Siebel to Expand Beyond Customer Analytics

Siebel may be taking a page from Microsoft Corp.’s strategy book, leveraging its market-leading customer relationship management application stack to expand into a larger market—enterprise business intelligence.

At its Siebel User Week conference last week, Siebel Systems Inc. unveiled version 7.7 of its Siebel Enterprise Analytic Platform.

With the new release, Siebel appears to be taking a page from Microsoft Corp.’s strategy book, leveraging the strength of its market-leading customer relationship management (CRM) application stack to expand into a larger market—enterprise business intelligence (BI).

According to market research firm International Data Corp. (IDC), Siebel sold about $130 million in customer analytic software in 2002—mostly into existing accounts and mainly in the form of analytics embedded in its own CRM software.

Siebel’s analytic platform is largely based on technology that it acquired from nQuire Software Inc. in September 2001. Prior to the acquisition, nQuire marketed Internet-based business analytics optimized for decision support. Siebel first incorporated nQuire’s technologies in version 7 of its Siebel Analytics suite.

Since then, Siebel has honed its skills as a purveyor of customer analytic software and was recognized by IDC as the market leader in this space in July. With Analytics 7.7, Siebel clearly hopes to tap into the potential of its huge installed base by touting new capabilities and enhanced integration with its bread-and-butter Siebel CRM suite, along with other features that will place it into more direct competition with established BI players such as Business Objects SA, Cognos Inc., and SAS Institute Inc.

The company’s message, says Mike Schiff, a senior analyst with consultancy Current Analysis, is clear: You’re already using Siebel for customer analytics, but you may not know that you can also use it as a foundation for your broader BI efforts. “It looks like they woke up and realized that they want to own the other side, not just the operational side, but the analytic side,” he speculates. “As far as cross-selling opportunities [into Siebel’s own installed base] go, it’s probably a very good idea.”

The new platform includes analytics designed to support 21 vertical industries, with data models that encompass industry-specific data beyond Siebel CRM data. Siebel representatives describe a number of potential applications for the enhanced analytic capabilities of Siebel Enterprise Analytic Platform 7.7, such as customer performance and churn detection in telecommunications as well as customer value and physician- and product-opportunity identification in pharmaceuticals.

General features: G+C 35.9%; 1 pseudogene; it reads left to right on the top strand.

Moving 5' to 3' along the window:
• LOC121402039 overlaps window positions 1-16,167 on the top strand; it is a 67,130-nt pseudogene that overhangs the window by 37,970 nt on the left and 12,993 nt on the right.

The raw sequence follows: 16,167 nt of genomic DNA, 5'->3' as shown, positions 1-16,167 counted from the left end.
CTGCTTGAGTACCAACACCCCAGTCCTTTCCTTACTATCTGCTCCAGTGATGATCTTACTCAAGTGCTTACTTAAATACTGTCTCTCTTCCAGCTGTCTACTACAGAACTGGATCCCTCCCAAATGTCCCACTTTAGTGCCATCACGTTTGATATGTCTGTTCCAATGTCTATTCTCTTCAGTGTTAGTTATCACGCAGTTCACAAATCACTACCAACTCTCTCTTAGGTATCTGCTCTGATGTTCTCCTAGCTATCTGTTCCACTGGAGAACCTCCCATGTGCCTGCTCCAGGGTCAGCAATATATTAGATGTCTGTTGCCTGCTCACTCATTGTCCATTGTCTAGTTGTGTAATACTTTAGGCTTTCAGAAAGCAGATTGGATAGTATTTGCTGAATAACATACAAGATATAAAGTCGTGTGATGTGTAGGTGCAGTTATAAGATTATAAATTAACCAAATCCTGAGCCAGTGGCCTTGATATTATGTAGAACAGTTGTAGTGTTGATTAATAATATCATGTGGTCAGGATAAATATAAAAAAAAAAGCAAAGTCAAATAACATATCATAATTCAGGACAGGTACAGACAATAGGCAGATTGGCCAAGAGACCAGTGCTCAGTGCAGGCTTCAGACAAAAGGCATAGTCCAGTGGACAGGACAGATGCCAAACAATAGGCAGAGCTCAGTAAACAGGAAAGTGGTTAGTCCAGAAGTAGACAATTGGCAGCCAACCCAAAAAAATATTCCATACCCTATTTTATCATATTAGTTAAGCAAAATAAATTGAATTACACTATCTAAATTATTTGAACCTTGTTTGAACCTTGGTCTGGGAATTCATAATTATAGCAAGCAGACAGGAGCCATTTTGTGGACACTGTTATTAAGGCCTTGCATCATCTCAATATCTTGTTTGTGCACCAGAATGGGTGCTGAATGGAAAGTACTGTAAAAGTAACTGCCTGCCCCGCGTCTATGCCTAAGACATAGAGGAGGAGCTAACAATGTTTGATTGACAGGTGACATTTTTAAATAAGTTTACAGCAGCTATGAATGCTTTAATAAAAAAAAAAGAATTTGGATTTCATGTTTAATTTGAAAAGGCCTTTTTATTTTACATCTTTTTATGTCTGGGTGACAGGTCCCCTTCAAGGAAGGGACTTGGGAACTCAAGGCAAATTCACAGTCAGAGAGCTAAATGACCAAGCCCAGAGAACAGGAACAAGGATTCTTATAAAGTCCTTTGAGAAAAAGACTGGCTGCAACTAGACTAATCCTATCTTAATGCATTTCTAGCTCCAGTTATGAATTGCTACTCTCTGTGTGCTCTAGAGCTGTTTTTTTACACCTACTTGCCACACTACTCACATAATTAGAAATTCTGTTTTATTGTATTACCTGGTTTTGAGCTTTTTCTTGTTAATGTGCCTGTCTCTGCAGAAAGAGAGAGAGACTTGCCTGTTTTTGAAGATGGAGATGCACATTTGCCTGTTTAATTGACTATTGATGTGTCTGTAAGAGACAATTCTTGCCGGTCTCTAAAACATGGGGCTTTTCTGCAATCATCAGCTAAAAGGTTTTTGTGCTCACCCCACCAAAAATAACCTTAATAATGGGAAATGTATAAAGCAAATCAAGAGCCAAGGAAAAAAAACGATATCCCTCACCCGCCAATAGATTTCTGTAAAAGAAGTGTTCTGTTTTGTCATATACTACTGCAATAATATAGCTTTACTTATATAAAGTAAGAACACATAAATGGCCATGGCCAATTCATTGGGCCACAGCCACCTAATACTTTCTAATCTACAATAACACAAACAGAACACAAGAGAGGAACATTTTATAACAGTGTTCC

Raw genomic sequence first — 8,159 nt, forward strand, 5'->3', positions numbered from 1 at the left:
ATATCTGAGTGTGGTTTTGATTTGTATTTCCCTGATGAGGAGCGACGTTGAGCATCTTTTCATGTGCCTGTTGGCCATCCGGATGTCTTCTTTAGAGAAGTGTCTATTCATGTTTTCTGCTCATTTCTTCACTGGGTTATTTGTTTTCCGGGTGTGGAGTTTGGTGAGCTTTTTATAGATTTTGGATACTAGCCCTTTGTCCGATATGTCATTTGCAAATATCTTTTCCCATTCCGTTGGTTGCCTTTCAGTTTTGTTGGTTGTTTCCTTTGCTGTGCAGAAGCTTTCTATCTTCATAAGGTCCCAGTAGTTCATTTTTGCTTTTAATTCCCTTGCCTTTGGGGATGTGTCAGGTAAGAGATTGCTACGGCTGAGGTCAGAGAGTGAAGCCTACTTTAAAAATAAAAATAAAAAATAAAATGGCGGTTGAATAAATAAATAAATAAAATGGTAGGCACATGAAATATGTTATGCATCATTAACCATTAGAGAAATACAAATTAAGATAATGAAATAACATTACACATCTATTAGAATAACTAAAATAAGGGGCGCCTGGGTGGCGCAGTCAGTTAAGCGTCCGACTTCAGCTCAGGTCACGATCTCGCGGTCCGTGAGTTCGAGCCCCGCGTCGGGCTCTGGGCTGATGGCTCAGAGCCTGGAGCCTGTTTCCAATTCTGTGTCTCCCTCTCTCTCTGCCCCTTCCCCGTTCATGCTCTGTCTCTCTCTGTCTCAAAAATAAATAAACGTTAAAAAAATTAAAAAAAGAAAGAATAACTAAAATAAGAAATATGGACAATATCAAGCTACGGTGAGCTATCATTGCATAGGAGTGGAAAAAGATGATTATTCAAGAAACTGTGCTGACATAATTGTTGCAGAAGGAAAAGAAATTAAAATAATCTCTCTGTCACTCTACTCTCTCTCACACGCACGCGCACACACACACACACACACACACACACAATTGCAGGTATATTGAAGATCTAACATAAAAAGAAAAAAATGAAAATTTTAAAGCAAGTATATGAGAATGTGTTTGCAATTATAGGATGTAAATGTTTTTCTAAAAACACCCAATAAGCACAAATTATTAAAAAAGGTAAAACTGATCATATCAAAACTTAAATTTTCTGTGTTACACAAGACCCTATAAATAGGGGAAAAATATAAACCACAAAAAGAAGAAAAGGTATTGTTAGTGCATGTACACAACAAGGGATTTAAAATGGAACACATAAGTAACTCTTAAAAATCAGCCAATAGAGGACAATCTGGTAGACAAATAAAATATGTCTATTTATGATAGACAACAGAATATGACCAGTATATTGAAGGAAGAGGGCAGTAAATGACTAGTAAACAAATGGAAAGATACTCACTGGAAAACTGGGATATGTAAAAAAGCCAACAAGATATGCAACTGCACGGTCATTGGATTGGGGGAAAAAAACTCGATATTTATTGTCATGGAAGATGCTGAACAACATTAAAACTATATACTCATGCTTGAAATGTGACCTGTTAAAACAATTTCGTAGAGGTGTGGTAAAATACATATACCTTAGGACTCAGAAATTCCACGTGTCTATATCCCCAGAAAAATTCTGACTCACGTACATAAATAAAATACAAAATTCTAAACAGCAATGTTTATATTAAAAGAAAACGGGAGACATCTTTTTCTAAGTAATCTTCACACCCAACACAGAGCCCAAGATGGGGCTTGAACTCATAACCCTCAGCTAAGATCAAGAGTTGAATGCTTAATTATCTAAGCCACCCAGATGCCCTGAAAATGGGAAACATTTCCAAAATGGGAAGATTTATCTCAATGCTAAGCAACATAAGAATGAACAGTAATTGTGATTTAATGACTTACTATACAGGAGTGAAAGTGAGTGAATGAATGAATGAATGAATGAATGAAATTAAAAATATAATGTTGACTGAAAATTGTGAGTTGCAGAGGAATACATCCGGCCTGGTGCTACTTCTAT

Other new features of the platform include new role-based (“guided”) analytics, which provide intelligent links, analytic alerts, and workflows that guide users to the next logical step or action in an analysis. Siebel says customers can expose the knowledge and expertise of their most knowledgeable employees in the form of a guided analytic, potentially enhancing their skill levels and abilities. Additionally, with this new release, analytics functionality is directly integrated with Siebel's proven CRM business processes.

Other BI-centric goodies include enhancements to the platform’s pre-built Relationship Management Data Warehouse ETL programs, such as parallel ETL plan execution, high performance loading, optimizations in incremental updates, and enhanced scheduling and management.

Schiff cautions that Siebel’s move to expand into more traditional BI channels puts it into competition with many of the same vendors that are now its partners, and which ante up large sums of money to participate in its partner program. “If it starts getting to be too strong [of an offering], it’ll turn potential partners into competitors. So it’s a balancing act for Siebel.”

About the Author

Stephen Swoyer is a Nashville, TN-based freelance journalist who writes about technology.